More on Psychological Warfare, Litigation, and Morale
Check out this op-ed by Ray Ring in last month’s High Country News. It sounds like something I would have written, were I a better writer. I italicized the quote below- that quote pretty much creeps me out. If it is accurate, I need some kind of ritual to dissipate the negative energies (perhaps a burning of the quote in a bonfire at Solstice?).
Op-Ed – From the May 30, 2011 issue by Ray Ring
I have a friend named Gina who is a great marriage counselor. Gina is roly-poly and effervescent — her mere presence disarms uptight people. With a Ph.D., an M.D. and decades of experience, she’s an empathetic listener, expressing just enough of her own opinions to create a genuine conversation and strive for breakthroughs. She’s very effective in advising people on how to get along.
Contrast Gina’s interpersonal strategy with that of Kierán Suckling, the director of the Tucson-based Center for Biological Diversity, which endlessly cranks out lawsuits to enforce the Endangered Species Act:
“(Lawsuits) are one tool in a larger campaign, but we use lawsuits to help shift the balance of power from industry and government agencies, toward protecting endangered species,” Suckling told HCN in 2009. “By obtaining an injunction to shut down logging or prevent the filling of a dam … we are in the position of being able to powerfully negotiate the terms. …”
Suckling’s group often wins in court. But instead of helping various parties come to an agreement, as Gina does, Suckling wants to steamroll opponents: “New species listings and new bad press take a terrible toll on agency morale. When we stop the same timber sale three or four times running, the timber planners … feel like their careers are being mocked and destroyed — and they are. So they become much more willing to play by our rules. … Psychological warfare is a very underappreciated aspect of environmental campaigning.”
Suckling’s warlike strategy doesn’t characterize the environmental movement as a whole, but it’s shared by enough groups to shape the general public misperception that all environmentalists are determined to get their way regardless of the costs to other people’s livelihoods and lifestyles.
Our cover story by seasoned wildlife writer Hal Herring explores the drawbacks of the lawsuit strategy, through the example of wolves in the Northern Rockies. Many groups pushed lawsuits for two decades to help wolves get re-established in Montana, Idaho and Wyoming, but they caused a new surge in anti-wolf — and anti-environmentalist — anger. So politicians of both parties united to strip Endangered Species Act protections from most Northern Rockies wolves, effective May 5.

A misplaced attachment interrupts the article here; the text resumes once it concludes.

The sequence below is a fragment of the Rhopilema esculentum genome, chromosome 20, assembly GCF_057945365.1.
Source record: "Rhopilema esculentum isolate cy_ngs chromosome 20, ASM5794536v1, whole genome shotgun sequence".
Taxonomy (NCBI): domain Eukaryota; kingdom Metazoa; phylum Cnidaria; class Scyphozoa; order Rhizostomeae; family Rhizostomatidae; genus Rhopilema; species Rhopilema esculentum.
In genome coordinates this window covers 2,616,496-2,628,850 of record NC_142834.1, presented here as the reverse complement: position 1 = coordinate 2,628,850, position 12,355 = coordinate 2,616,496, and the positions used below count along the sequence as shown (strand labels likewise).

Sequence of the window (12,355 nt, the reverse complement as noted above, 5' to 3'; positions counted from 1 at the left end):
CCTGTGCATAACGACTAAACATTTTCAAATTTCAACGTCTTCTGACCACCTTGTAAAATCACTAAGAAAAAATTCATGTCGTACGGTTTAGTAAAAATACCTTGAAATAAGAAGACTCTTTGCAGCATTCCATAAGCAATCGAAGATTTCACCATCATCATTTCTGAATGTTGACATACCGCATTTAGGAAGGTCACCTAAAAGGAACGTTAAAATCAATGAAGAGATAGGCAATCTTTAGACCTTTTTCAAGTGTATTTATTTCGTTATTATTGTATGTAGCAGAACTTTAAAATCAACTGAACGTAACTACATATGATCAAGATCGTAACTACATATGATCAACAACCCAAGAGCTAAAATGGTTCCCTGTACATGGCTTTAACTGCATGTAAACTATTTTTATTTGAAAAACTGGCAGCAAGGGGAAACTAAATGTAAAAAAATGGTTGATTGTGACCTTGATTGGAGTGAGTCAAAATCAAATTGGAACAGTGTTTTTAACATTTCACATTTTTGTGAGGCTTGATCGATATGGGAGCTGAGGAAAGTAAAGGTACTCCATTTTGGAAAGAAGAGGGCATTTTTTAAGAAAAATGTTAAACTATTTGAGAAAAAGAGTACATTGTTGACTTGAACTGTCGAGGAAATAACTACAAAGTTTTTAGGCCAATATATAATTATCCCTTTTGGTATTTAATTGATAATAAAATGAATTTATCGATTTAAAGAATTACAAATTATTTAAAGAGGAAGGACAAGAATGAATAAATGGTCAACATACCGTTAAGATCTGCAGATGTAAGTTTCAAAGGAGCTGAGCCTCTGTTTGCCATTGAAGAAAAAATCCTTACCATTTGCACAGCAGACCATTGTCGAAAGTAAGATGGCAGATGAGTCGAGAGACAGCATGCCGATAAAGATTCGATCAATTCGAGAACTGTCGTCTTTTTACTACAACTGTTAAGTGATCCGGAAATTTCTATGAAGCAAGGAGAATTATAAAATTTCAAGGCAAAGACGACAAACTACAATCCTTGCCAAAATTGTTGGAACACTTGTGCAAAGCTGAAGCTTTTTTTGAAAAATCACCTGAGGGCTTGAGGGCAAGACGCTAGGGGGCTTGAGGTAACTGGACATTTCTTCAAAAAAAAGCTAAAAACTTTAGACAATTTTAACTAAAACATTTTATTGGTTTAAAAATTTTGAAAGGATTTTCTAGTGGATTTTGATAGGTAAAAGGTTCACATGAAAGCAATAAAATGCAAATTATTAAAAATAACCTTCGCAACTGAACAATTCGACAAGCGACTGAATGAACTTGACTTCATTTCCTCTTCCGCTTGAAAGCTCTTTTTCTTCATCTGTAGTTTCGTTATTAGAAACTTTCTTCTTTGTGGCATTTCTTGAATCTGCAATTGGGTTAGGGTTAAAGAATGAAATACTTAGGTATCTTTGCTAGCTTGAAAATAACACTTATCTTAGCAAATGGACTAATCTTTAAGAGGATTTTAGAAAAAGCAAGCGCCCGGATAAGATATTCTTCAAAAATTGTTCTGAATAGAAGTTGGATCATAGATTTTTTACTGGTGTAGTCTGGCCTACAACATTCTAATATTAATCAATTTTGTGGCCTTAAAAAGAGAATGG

Meanwhile, one Western group that has filed lawsuits on behalf of hundreds of species — WildEarth Guardians — reached an agreement with the U.S. Fish and Wildlife Service on May 10: That group offered to limit further ESA legal actions for six years, to allow the agency time to decide the fate of 251 wait-listed species. Predictably, Suckling’s group has challenged the compromise.
Does the future of wolves seem iffier than ever? Hunters in Montana and Idaho will probably reduce the wolf population initially. I’m betting that, as the locals feel they have more control, the anger will recede and more people will accept wolves as natural wonders, creating a community spirit that can preserve them. Gina would approve.
UPDATE: further research shows that the quote was from an interview with HCN here. Don’t know how I missed this originally, must have been observing Winter Festival. More on other aspects of the interview later.
Also I ran across this interesting piece by Ted Williams.
And here’s a letter in response to the HCN interview.
Letter – From the January 11, 2010 issue by Mike Ford
After reading the recent interview with Kieran Suckling, it occurs to me the one reason we’re having so much trouble advancing meaningful conservation opportunities is we’re spending too much time, energy and money fighting each other (HCN, 12/21/09 & 1/4/10).
The litigation and lawsuits advanced by the Center for Biological Diversity are having the exact opposite effect from that suggested by Mr. Suckling. They have cost taxpayers countless millions and not a single dime of that money is making its way to the ground where it is needed most to protect forests, wetlands and other wildlife habitat. The CBD may think it is forcing agencies to be responsive while achieving results not possible in the absence of litigation, but the vast majority of concerned conservationists may disagree. Many of us feel the money would be better spent on the ground rather than responding to multiple lawsuits and countless petitions.
Agency personnel are paralyzed by the lawsuit frenzy and they are no longer willing or able to exercise any level of risk or innovation, even when it will serve important environmental and conservation objectives. Agency personnel have traditionally seen themselves as entrepreneurial but the vast majority have grown so wary of potential litigation they are unable to take risks. Sadly, balancing reasonable economic and environmental objectives has become virtually impossible without threat of litigation.
Not that long ago we tried to work out our differences face-to-face instead of through lawyers. Our continued desire to protect land, plants and animals should be driven by the desire to cooperate — not because we might get sued.
Las Vegas, Nevada